By Pepper de Callier
This is one of my favorite times of the year because it is a natural break in all the activity of the previous 12 months. It is also a natural time for one of the most important things we can do as sentient beings—reflect. By reflecting I mean thinking about the things and people who have been important to us over the past year—someone who went out of their way to help us do something, someone we went out of our way to help, what we’ve learned about ourselves in the past year, what we’ve learned about others, where we excelled and where we fell short, and what we want to accomplish in the year ahead.
For years I have written New Years letters to those few people who have really had an impact on my life during the year thanking them for their help, example, or guidance as a way of letting them know how important they have been to my personal growth. It’s a nice way to bond a friendship and to remember those who matter in our lives. Speaking of those who matter most brings me to the topic of my wish for you in the New Year.
Many years ago, as a young professional trying to figure out what I wanted to do in life and what was important to me, I met a wonderful man, Sam Cohen, who was my mentor for a period in my life. Sam was a man of incredible insight and he had a gift for asking very probing and thought provoking questions. He had a caring but direct manner about him that cut through all the background noise in life and got right to the point. Even to this day, some thirty years later, I recall conversations with Sam as if they were taking place right now. I can see the frown on his face as he listens to me and the smile he warmed the room with when I finally got the point of what he was trying to get me to understand.
There was one conversation we were having that I recall frequently, especially at this time of year. I was feeling kind of low because I felt I was capable of accomplishing more in my career and my life. I was probably feeling sorry for myself wishing that someone would help me out a little bit—care about me. Sam smiled and looked at me with a firmness in his gaze and said, “Pepper, no one should care as much about you as you should.” It was Sam’s way of saying, “Hey, wake up. It’s a tough world out there—that’s no surprise. Now, if you really do care about yourself, what do you plan to do for yourself in order to move your life and career to the next level?”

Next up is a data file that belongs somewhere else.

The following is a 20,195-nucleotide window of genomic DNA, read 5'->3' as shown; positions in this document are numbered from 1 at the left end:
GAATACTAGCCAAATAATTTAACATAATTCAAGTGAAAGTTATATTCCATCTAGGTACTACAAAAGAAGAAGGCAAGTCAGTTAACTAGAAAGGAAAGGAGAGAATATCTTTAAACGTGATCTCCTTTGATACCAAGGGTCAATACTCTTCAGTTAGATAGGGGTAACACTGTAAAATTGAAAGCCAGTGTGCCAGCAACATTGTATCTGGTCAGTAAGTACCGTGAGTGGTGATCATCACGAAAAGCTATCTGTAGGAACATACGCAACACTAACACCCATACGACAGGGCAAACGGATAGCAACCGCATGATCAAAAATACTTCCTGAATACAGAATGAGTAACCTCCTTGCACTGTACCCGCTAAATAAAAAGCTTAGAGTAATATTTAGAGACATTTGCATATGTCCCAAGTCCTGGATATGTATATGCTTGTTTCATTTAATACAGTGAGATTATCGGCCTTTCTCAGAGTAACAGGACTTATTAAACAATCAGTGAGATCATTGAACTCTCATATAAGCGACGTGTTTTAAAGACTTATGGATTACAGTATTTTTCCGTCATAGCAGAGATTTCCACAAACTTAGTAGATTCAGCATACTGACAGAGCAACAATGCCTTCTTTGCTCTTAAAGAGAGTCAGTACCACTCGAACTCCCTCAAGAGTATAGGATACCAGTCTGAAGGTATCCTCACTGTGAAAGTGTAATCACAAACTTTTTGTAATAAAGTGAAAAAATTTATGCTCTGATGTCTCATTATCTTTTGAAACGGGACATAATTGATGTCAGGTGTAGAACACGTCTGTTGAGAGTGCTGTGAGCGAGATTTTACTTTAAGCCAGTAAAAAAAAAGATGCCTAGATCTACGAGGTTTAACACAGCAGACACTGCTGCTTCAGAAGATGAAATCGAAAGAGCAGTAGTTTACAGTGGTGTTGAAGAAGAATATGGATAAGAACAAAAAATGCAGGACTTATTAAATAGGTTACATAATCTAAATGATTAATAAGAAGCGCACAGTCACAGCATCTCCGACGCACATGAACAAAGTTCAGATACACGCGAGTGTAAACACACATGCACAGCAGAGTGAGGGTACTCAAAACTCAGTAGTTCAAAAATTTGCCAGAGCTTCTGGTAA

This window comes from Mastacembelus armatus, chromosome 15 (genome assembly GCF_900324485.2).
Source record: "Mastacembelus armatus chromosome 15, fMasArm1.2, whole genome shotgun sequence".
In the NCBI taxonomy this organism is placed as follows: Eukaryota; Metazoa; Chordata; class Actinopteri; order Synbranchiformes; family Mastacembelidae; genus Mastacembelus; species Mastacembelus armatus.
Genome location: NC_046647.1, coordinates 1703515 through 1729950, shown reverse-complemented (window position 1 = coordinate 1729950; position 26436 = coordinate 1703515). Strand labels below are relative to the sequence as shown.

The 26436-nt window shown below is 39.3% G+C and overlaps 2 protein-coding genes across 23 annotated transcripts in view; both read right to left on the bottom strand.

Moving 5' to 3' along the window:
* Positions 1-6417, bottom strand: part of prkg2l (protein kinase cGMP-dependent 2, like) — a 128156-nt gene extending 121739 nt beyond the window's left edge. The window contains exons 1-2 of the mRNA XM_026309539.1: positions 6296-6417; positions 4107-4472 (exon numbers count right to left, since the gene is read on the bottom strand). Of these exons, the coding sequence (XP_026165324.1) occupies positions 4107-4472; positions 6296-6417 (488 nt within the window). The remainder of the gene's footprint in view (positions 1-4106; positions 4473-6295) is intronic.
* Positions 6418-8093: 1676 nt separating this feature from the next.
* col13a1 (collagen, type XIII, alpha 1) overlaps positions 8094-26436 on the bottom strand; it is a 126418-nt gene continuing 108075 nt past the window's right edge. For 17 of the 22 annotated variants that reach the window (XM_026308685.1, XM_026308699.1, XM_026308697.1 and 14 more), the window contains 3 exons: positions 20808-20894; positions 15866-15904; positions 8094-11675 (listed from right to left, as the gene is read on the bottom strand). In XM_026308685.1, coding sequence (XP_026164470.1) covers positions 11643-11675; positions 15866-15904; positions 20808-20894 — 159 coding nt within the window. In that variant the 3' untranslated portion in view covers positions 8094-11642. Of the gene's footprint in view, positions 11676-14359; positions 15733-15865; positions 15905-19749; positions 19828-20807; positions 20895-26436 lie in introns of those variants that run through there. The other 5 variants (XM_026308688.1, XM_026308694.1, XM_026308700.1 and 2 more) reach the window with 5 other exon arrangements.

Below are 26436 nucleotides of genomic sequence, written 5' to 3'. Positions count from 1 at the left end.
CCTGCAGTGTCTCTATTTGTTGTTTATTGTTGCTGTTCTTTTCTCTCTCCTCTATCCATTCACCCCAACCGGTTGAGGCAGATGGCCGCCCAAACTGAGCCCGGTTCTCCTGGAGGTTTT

Like so many conversations with Sam, his words, his manner, and his message had the effect of someone throwing a bucket of cold water on me in the middle of deep sleep in a warm bed. Sam’s message was clear: We are all responsible for how we manage one of the most valuable assets we will ever have—our lives.
I read once that Jack Welch, the legendary former CEO of General Electric, told a group of aspiring young executives, “My wish for you is that with every day you are here at GE, you become more employable—either here or somewhere else.” And that, dear reader, is my New Year’s wish for you: That in the new year you will become more employable and more valuable, either where you are currently working or to another employer.
How? By caring enough about yourself to ask yourself objectively, just as Sam would tell you to do, “What is it I can improve on? What can I learn or become better at that would make me more valuable? Who can I help to grow this year that will make me a more valuable member of the team? These are the questions that lead one to excellence in their lives and their careers. It’s not about what others can do for you. What it’s really about is how you can become more valuable to others. This is how aspiring executives propel themselves forward in their careers and gain recognition that goes beyond the walls of their current employer. They take an honest look at who they are and where they can improve in order to add even more value, and they make the commitment to become better, or in Jack Welch’s words, more employable.
So, Happy New Year!!! May this year be filled with growth, challenge, and fulfillment for you as you find ways in which to become more employable.
Good luck on your way up!
About the Author: Pepper de Callier is one of the most respected senior executive coaches and authorities on leadership in Europe. Learn more about him at www.pragueleadershipinstitute.com